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Old 04-30-08, 10:31 AM   #7
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There have been reviews in the past of people actually trail riding the cheap department store full suspension mountain bikes.

How many pieces do you want to come back with?
you have any links to these reviews? I am curious to read up on the carnage.
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Old 04-30-08, 11:09 AM   #8
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Department store bikes provide a lot of fun. Especially the youtube videos of guys eating it when their department store bike snaps in half. I always laugh at those.
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Old 05-02-08, 09:55 PM   #9
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Dammit, I suspected that would be the answer. Yeah, hardtail would be the more sensible choice. But I'm still pining for something *fun*, and as different as possible from my tricross. I hired a dual suspension bike in france once (weirdly enough, it was like their standard bike, even though we were using it for light touring), and it was *fun*.

Hmm. Guess I'll hire a DS for a one day stint on the local XC course and see if it's something I want to spend money on.

Steve
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Old 05-02-08, 10:55 PM   #10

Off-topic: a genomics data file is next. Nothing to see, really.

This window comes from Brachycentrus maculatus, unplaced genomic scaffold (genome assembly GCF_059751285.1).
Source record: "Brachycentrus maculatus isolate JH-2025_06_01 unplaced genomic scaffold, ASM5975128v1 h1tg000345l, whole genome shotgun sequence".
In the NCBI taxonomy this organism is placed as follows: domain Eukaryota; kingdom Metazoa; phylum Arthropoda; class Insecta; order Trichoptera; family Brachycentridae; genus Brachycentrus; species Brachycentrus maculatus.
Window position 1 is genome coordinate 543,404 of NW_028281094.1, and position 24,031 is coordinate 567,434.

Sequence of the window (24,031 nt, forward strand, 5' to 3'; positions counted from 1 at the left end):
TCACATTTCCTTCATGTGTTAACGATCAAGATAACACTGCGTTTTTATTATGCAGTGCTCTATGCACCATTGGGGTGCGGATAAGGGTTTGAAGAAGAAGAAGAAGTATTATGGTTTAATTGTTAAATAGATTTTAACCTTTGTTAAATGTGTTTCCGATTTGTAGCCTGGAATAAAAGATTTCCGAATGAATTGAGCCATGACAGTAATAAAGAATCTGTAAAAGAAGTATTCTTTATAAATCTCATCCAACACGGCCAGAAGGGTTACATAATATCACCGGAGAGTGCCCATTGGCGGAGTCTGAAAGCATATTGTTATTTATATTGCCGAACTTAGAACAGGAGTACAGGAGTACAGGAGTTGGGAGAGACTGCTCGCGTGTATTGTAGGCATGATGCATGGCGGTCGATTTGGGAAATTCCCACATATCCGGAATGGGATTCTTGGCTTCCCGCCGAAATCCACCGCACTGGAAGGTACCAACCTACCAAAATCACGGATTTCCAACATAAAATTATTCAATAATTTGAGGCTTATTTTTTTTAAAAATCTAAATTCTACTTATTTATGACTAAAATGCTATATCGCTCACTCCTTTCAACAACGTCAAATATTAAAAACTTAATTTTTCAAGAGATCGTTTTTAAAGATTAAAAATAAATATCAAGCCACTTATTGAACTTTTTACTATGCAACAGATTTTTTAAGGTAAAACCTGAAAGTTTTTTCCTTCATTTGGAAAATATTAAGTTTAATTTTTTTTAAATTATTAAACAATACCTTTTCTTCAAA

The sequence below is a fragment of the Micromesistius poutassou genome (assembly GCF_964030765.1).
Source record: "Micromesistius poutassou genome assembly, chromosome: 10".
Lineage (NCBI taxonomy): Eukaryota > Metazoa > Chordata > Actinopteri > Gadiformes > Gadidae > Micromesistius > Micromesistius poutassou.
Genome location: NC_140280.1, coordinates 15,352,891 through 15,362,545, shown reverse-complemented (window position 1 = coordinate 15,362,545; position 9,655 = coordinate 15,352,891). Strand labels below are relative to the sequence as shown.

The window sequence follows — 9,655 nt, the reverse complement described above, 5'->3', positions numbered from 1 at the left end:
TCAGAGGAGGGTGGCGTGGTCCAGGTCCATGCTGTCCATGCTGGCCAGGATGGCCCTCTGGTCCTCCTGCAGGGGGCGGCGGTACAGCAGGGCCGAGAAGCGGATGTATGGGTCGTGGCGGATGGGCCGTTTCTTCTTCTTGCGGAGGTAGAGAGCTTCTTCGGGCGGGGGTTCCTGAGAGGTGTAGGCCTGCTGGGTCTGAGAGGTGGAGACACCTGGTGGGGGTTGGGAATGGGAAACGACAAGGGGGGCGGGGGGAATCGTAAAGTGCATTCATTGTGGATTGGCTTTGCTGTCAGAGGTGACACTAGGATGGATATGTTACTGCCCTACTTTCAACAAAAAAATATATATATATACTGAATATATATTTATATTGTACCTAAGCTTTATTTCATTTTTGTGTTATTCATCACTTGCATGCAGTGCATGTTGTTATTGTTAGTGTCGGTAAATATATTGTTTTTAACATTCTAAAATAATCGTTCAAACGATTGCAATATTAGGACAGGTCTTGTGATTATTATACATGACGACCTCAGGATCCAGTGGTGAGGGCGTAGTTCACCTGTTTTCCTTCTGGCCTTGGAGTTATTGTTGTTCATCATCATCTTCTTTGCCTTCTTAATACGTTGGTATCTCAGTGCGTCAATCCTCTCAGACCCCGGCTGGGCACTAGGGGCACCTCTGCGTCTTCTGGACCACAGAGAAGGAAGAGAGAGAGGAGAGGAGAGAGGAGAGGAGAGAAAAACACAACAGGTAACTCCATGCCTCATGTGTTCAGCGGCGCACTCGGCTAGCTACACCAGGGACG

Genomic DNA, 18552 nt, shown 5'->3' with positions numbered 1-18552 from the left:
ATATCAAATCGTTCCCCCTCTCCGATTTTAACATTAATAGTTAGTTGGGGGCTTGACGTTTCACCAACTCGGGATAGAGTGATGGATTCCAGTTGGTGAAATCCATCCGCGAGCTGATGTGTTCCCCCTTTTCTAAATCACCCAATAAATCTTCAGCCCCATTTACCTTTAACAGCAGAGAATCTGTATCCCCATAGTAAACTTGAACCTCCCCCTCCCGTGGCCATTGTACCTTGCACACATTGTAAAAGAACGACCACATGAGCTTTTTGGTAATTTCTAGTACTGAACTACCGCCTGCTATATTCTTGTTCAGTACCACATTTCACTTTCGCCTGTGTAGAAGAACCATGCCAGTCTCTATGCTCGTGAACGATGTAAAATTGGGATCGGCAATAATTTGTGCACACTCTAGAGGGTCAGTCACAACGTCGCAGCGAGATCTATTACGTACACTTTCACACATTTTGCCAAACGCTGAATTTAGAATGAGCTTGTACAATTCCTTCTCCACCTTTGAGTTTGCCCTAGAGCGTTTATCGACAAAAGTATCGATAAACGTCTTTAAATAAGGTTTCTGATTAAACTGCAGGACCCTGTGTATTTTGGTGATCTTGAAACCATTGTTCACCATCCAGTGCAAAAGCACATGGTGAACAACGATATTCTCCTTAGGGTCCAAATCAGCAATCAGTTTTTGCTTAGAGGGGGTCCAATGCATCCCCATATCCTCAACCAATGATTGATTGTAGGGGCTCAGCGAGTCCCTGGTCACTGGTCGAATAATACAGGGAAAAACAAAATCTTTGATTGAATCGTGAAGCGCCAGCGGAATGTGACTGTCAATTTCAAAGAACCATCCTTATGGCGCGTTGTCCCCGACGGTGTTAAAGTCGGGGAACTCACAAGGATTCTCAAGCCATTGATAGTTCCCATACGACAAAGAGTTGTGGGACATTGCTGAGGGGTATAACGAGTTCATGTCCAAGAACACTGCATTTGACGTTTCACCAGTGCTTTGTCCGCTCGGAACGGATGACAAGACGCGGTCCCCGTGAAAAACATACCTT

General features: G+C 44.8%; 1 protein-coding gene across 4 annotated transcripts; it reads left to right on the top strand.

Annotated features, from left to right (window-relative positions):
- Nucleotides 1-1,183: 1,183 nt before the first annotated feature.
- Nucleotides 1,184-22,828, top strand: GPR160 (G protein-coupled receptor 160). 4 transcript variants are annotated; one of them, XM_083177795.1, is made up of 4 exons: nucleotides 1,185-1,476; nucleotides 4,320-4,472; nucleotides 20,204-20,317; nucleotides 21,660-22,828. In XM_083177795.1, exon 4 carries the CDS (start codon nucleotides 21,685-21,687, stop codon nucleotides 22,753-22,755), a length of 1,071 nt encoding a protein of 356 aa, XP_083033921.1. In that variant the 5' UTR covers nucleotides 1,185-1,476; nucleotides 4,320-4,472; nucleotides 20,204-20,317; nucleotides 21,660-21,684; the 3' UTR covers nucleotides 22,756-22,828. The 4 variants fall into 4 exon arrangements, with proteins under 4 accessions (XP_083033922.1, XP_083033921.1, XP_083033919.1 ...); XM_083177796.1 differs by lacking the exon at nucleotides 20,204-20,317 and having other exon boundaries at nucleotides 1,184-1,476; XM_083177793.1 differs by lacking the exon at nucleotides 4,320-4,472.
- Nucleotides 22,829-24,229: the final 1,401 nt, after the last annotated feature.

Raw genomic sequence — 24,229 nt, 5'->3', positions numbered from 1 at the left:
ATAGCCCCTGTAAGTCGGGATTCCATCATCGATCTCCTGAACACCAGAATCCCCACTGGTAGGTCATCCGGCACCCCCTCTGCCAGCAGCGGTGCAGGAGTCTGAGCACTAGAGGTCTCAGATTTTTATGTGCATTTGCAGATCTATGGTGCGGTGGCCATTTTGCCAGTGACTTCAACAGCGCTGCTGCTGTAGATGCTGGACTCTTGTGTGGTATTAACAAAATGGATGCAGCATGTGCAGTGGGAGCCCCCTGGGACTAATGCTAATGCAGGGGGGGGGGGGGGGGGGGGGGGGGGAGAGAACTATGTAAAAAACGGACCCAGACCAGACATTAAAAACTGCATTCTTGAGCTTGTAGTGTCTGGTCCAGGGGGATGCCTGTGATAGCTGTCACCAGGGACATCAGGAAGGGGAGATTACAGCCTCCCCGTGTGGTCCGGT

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my x-mart fs worked, but much more crappy than my hardtail. nothing broke perse, but by the end of about 6-8 months out of n intial 24 gears i could get about 10 to shift to. and the bottoming out thing happens alot... pretty bad. a FS with a 63mm front shock doesn't make much sense... but all in all it was ok, but i have to agree that a used hardtail (my friend has a 8-10 year old trek 820 which can be found for <150 and felt alot better than my $150 x-mart mongoose) will work better. i really wouldn't worry about breaking the frame unless you do somehting stupid, but all the parts will break.

plus the bike weighed about 40 lbs
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Old 05-03-08, 07:00 AM   #11
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Hi all,
  • unless for some reason I got really into it.
  • Clearly I'm not concerned about performance, or accurate shifting, etc. Just something for some fun

Steve
  • You will
  • Those are part of the fun

Whats not fun is trying to ride a 40lb tank on an XC course with crap suspension and even crappier gears. Save yourself the hassle, go to an LBS.
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Old 05-03-08, 10:46 AM   #12